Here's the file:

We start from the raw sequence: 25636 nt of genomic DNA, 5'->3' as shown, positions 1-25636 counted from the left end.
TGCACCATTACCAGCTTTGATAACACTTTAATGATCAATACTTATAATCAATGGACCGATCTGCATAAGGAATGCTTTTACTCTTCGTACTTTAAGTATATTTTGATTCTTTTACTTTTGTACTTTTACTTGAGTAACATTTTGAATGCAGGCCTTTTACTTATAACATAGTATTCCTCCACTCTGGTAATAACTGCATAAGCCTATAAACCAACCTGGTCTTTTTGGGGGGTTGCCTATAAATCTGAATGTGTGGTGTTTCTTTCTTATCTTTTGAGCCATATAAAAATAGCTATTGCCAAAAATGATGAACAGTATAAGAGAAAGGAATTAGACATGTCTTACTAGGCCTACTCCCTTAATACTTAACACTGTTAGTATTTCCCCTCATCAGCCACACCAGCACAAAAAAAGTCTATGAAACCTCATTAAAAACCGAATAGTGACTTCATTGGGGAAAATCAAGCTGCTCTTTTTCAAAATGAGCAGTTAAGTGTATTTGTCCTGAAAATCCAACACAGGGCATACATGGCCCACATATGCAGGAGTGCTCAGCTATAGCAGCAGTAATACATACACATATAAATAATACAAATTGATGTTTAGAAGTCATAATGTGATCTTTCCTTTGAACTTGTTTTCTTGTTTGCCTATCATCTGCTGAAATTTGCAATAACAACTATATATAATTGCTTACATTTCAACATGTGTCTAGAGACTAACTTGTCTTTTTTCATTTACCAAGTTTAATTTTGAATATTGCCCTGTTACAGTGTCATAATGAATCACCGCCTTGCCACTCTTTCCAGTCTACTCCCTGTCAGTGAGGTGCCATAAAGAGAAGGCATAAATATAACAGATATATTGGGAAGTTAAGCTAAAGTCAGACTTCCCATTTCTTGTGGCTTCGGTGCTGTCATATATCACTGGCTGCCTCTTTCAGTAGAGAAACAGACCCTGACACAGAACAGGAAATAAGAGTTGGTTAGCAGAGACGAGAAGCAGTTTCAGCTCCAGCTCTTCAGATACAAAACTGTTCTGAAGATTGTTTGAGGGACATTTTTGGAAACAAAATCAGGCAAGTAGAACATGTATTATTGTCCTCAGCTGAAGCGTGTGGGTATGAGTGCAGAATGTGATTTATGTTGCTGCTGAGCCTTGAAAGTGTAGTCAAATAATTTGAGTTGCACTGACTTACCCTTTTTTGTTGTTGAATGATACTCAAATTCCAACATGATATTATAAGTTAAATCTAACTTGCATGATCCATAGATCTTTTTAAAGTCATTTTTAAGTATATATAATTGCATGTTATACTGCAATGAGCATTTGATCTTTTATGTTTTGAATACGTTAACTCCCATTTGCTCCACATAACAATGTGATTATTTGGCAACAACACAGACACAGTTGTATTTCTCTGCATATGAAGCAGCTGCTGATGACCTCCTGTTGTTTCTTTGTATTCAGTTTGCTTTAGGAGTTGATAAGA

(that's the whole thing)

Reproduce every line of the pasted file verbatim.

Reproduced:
We start from the raw sequence: 25636 nt of genomic DNA, 5'->3' as shown, positions 1-25636 counted from the left end.
TGCACCATTACCAGCTTTGATAACACTTTAATGATCAATACTTATAATCAATGGACCGATCTGCATAAGGAATGCTTTTACTCTTCGTACTTTAAGTATATTTTGATTCTTTTACTTTTGTACTTTTACTTGAGTAACATTTTGAATGCAGGCCTTTTACTTATAACATAGTATTCCTCCACTCTGGTAATAACTGCATAAGCCTATAAACCAACCTGGTCTTTTTGGGGGGTTGCCTATAAATCTGAATGTGTGGTGTTTCTTTCTTATCTTTTGAGCCATATAAAAATAGCTATTGCCAAAAATGATGAACAGTATAAGAGAAAGGAATTAGACATGTCTTACTAGGCCTACTCCCTTAATACTTAACACTGTTAGTATTTCCCCTCATCAGCCACACCAGCACAAAAAAAGTCTATGAAACCTCATTAAAAACCGAATAGTGACTTCATTGGGGAAAATCAAGCTGCTCTTTTTCAAAATGAGCAGTTAAGTGTATTTGTCCTGAAAATCCAACACAGGGCATACATGGCCCACATATGCAGGAGTGCTCAGCTATAGCAGCAGTAATACATACACATATAAATAATACAAATTGATGTTTAGAAGTCATAATGTGATCTTTCCTTTGAACTTGTTTTCTTGTTTGCCTATCATCTGCTGAAATTTGCAATAACAACTATATATAATTGCTTACATTTCAACATGTGTCTAGAGACTAACTTGTCTTTTTTCATTTACCAAGTTTAATTTTGAATATTGCCCTGTTACAGTGTCATAATGAATCACCGCCTTGCCACTCTTTCCAGTCTACTCCCTGTCAGTGAGGTGCCATAAAGAGAAGGCATAAATATAACAGATATATTGGGAAGTTAAGCTAAAGTCAGACTTCCCATTTCTTGTGGCTTCGGTGCTGTCATATATCACTGGCTGCCTCTTTCAGTAGAGAAACAGACCCTGACACAGAACAGGAAATAAGAGTTGGTTAGCAGAGACGAGAAGCAGTTTCAGCTCCAGCTCTTCAGATACAAAACTGTTCTGAAGATTGTTTGAGGGACATTTTTGGAAACAAAATCAGGCAAGTAGAACATGTATTATTGTCCTCAGCTGAAGCGTGTGGGTATGAGTGCAGAATGTGATTTATGTTGCTGCTGAGCCTTGAAAGTGTAGTCAAATAATTTGAGTTGCACTGACTTACCCTTTTTTGTTGTTGAATGATACTCAAATTCCAACATGATATTATAAGTTAAATCTAACTTGCATGATCCATAGATCTTTTTAAAGTCATTTTTAAGTATATATAATTGCATGTTATACTGCAATGAGCATTTGATCTTTTATGTTTTGAATACGTTAACTCCCATTTGCTCCACATAACAATGTGATTATTTGGCAACAACACAGACACAGTTGTATTTCTCTGCATATGAAGCAGCTGCTGATGACCTCCTGTTGTTTCTTTGTATTCAGTTTGCTTTAGGAGTTGATAAGA